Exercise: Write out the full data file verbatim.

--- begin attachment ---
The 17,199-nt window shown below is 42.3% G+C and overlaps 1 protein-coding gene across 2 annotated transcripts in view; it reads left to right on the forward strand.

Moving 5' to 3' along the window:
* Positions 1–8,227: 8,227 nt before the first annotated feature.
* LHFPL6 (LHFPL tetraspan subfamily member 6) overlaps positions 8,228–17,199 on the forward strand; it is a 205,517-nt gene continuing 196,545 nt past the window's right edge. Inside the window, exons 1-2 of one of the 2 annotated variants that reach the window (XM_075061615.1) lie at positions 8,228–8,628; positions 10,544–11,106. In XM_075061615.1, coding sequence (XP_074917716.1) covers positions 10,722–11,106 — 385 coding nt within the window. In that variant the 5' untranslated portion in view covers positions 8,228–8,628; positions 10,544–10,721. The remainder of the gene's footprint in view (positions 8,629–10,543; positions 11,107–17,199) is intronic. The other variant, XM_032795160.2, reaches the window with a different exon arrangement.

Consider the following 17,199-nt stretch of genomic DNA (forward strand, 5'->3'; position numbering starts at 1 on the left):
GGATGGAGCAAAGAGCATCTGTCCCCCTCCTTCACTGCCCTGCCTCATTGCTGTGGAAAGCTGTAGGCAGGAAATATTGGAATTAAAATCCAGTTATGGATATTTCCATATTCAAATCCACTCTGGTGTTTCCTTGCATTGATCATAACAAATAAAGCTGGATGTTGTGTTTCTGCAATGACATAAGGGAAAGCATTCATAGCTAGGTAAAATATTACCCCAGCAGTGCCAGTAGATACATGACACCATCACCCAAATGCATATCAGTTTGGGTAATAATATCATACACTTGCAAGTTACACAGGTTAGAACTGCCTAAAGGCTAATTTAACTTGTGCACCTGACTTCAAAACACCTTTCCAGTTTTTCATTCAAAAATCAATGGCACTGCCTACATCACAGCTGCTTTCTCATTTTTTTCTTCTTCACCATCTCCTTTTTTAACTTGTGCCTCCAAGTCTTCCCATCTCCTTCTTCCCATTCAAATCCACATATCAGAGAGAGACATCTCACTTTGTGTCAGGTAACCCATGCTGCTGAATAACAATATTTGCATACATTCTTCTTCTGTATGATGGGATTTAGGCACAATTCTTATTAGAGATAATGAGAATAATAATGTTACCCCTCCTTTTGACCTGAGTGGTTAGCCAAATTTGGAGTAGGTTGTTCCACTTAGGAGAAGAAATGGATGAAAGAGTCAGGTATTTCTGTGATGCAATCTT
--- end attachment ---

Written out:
The 17,199-nt window shown below is 42.3% G+C and overlaps 1 protein-coding gene across 2 annotated transcripts in view; it reads left to right on the forward strand.

Moving 5' to 3' along the window:
* Positions 1–8,227: 8,227 nt before the first annotated feature.
* LHFPL6 (LHFPL tetraspan subfamily member 6) overlaps positions 8,228–17,199 on the forward strand; it is a 205,517-nt gene continuing 196,545 nt past the window's right edge. Inside the window, exons 1-2 of one of the 2 annotated variants that reach the window (XM_075061615.1) lie at positions 8,228–8,628; positions 10,544–11,106. In XM_075061615.1, coding sequence (XP_074917716.1) covers positions 10,722–11,106 — 385 coding nt within the window. In that variant the 5' untranslated portion in view covers positions 8,228–8,628; positions 10,544–10,721. The remainder of the gene's footprint in view (positions 8,629–10,543; positions 11,107–17,199) is intronic. The other variant, XM_032795160.2, reaches the window with a different exon arrangement.

Consider the following 17,199-nt stretch of genomic DNA (forward strand, 5'->3'; position numbering starts at 1 on the left):
GGATGGAGCAAAGAGCATCTGTCCCCCTCCTTCACTGCCCTGCCTCATTGCTGTGGAAAGCTGTAGGCAGGAAATATTGGAATTAAAATCCAGTTATGGATATTTCCATATTCAAATCCACTCTGGTGTTTCCTTGCATTGATCATAACAAATAAAGCTGGATGTTGTGTTTCTGCAATGACATAAGGGAAAGCATTCATAGCTAGGTAAAATATTACCCCAGCAGTGCCAGTAGATACATGACACCATCACCCAAATGCATATCAGTTTGGGTAATAATATCATACACTTGCAAGTTACACAGGTTAGAACTGCCTAAAGGCTAATTTAACTTGTGCACCTGACTTCAAAACACCTTTCCAGTTTTTCATTCAAAAATCAATGGCACTGCCTACATCACAGCTGCTTTCTCATTTTTTTCTTCTTCACCATCTCCTTTTTTAACTTGTGCCTCCAAGTCTTCCCATCTCCTTCTTCCCATTCAAATCCACATATCAGAGAGAGACATCTCACTTTGTGTCAGGTAACCCATGCTGCTGAATAACAATATTTGCATACATTCTTCTTCTGTATGATGGGATTTAGGCACAATTCTTATTAGAGATAATGAGAATAATAATGTTACCCCTCCTTTTGACCTGAGTGGTTAGCCAAATTTGGAGTAGGTTGTTCCACTTAGGAGAAGAAATGGATGAAAGAGTCAGGTATTTCTGTGATGCAATCTT